Benjamin Netanyahu meeting Mubarak
Prime Minister Benjamin Netanyahu and Egypt President Hosni Mubarak during a meeting in Sharm el-Sheik, Monday, May 3, 2010. Photo by AP
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Middle East diplomacy sometimes proceeds in opposing paths. Egyptian President Hosni Mubarak met Prime Minister Benjamin Netanyahu for the fourth time this week, and he shows Netanyahu more warmth than any other world leader. The reason is clear. Egypt and Israel share concerns about the rising strength of Iran and its Hezbollah and Hamas allies. But at the same time, Egypt is conducting a constant diplomatic battle to disarm the same Israeli nuclear program that supposedly deters Iran.

Egyptian pressure has led the U.S. administration and permanent Security Council members to renew the call for a "weapons of mass destruction free zone" in the Middle East. Since no state in the region intends to disarm, this statement's significance is limited. The current round will end at most with a ceremonial move, because Israel has rejected even the appointment of an international envoy to push for demilitarization.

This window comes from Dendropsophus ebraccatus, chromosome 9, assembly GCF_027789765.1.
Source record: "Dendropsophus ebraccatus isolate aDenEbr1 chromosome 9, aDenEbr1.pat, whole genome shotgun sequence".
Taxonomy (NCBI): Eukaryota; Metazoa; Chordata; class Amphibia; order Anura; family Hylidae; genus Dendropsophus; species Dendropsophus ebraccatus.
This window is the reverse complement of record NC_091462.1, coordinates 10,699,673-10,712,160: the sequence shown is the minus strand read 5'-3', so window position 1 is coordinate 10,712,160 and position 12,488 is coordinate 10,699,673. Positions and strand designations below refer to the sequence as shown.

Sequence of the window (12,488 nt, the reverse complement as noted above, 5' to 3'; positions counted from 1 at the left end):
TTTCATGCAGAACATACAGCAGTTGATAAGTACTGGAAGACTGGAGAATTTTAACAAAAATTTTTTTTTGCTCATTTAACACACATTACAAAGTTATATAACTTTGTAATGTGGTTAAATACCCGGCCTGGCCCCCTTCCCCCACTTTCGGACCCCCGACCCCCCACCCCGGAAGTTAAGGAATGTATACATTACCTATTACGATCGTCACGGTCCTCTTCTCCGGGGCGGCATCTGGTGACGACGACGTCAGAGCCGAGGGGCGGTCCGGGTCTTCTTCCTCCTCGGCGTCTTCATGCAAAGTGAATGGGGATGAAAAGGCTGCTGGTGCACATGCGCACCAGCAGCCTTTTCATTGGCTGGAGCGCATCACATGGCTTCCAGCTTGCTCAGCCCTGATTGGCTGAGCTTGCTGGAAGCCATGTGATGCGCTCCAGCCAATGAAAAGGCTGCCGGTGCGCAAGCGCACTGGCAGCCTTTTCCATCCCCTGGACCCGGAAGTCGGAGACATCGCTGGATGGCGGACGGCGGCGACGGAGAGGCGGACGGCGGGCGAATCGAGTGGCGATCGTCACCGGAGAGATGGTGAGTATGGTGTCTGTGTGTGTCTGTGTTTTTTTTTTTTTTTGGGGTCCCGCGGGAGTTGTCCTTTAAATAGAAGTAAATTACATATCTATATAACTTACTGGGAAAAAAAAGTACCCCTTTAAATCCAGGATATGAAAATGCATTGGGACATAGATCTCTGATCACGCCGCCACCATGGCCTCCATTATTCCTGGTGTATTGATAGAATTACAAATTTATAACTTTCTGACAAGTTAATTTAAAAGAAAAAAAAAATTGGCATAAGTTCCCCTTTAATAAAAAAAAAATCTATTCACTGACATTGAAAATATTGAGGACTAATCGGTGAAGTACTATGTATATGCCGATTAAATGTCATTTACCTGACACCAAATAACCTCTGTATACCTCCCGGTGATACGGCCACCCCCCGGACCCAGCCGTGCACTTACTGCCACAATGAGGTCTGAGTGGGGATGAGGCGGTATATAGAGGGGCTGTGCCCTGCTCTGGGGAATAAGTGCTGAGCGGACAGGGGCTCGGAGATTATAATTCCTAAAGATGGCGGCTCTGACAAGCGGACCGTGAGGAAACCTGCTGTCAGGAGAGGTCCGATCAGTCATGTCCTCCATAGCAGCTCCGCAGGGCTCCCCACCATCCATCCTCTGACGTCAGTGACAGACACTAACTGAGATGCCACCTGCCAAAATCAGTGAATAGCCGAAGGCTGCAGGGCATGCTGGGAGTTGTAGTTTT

The situation is reminiscent of 1995. The prime minister at the time, Yitzhak Rabin, talked with Mubarak a lot while the latter's foreign minister, Amr Moussa, waged a diplomatic campaign against Israel's nuclear program. Israel and the Arabs were in the middle of a peace process, Iraq was defeated and demilitarized, the Soviet Union had collapsed and the multilateral talks dealt with arms control. But since then things have changed for the worse.

Israel is convinced that the current U.S. administration will stick to all its predecessors' understandings since 1969 - that the United States won't pressure Israel to join the Nuclear Non-Proliferation Treaty.

The Egyptians say nuclear disarmament must begin, while Israel is talking about a long process beginning with comprehensive peace agreements with all the region's states and continuing with conventional, chemical and finally nuclear disarmament.

In other words, when the wolf and lamb not only live together but also raise a family. Barack Obama is backing Israel. But we can't ignore Israel's tense relations with Washington and the risk that the vision for the region will be translated into "Dimona in exchange for Natanz."